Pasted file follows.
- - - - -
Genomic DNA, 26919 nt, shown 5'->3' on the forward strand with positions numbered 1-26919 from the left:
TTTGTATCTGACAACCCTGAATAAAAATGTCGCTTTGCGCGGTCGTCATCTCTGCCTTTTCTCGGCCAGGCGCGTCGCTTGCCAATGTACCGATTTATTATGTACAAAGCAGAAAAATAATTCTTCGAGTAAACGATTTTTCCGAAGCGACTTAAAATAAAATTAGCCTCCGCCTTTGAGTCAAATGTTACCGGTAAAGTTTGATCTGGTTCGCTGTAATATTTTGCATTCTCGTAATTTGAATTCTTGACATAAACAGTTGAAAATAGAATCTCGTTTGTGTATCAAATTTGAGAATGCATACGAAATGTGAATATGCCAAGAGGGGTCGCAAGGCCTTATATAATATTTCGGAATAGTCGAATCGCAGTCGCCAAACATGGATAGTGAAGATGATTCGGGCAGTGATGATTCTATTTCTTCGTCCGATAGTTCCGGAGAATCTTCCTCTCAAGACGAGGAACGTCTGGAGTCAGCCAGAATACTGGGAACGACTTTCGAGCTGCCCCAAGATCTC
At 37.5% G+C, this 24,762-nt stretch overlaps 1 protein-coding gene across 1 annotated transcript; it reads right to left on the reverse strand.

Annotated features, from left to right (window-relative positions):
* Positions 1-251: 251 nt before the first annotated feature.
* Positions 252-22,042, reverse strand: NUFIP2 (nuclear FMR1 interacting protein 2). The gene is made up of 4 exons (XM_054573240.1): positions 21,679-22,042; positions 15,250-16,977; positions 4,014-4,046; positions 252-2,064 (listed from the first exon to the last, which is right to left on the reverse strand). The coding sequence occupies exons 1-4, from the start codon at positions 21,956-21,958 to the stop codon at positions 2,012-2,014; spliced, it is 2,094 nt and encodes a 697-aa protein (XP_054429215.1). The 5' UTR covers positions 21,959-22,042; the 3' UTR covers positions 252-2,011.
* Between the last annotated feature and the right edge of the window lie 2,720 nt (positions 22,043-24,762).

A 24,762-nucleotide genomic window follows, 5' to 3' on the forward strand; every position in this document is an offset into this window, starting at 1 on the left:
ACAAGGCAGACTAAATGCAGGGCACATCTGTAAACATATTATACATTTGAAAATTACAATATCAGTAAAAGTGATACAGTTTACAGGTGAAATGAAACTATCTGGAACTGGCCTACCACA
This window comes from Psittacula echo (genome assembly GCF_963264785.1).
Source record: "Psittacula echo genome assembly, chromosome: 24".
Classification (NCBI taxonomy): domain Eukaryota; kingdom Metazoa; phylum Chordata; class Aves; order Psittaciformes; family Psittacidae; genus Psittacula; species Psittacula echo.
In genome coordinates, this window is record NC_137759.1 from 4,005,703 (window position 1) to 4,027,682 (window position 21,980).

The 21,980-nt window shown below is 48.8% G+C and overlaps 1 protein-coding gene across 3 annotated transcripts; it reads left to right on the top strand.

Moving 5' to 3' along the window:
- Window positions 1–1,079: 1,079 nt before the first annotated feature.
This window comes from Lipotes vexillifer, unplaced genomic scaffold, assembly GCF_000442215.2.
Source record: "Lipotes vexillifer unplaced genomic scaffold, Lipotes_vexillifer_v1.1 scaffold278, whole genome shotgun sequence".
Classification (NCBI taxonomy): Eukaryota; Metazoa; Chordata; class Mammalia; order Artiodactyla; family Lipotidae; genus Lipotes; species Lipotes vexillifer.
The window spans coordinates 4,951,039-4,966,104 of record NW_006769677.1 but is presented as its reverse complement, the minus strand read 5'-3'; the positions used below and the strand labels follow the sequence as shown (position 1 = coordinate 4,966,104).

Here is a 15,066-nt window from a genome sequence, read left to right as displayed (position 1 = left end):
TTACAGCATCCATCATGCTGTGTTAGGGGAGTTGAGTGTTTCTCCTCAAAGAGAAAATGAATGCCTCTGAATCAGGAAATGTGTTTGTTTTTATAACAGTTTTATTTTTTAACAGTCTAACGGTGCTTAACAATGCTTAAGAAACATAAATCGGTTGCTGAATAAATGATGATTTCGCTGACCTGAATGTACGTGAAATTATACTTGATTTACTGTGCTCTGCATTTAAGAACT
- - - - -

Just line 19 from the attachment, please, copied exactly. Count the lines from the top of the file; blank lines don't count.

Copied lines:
Classification (NCBI taxonomy): Eukaryota; Metazoa; Chordata; class Mammalia; order Artiodactyla; family Lipotidae; genus Lipotes; species Lipotes vexillifer.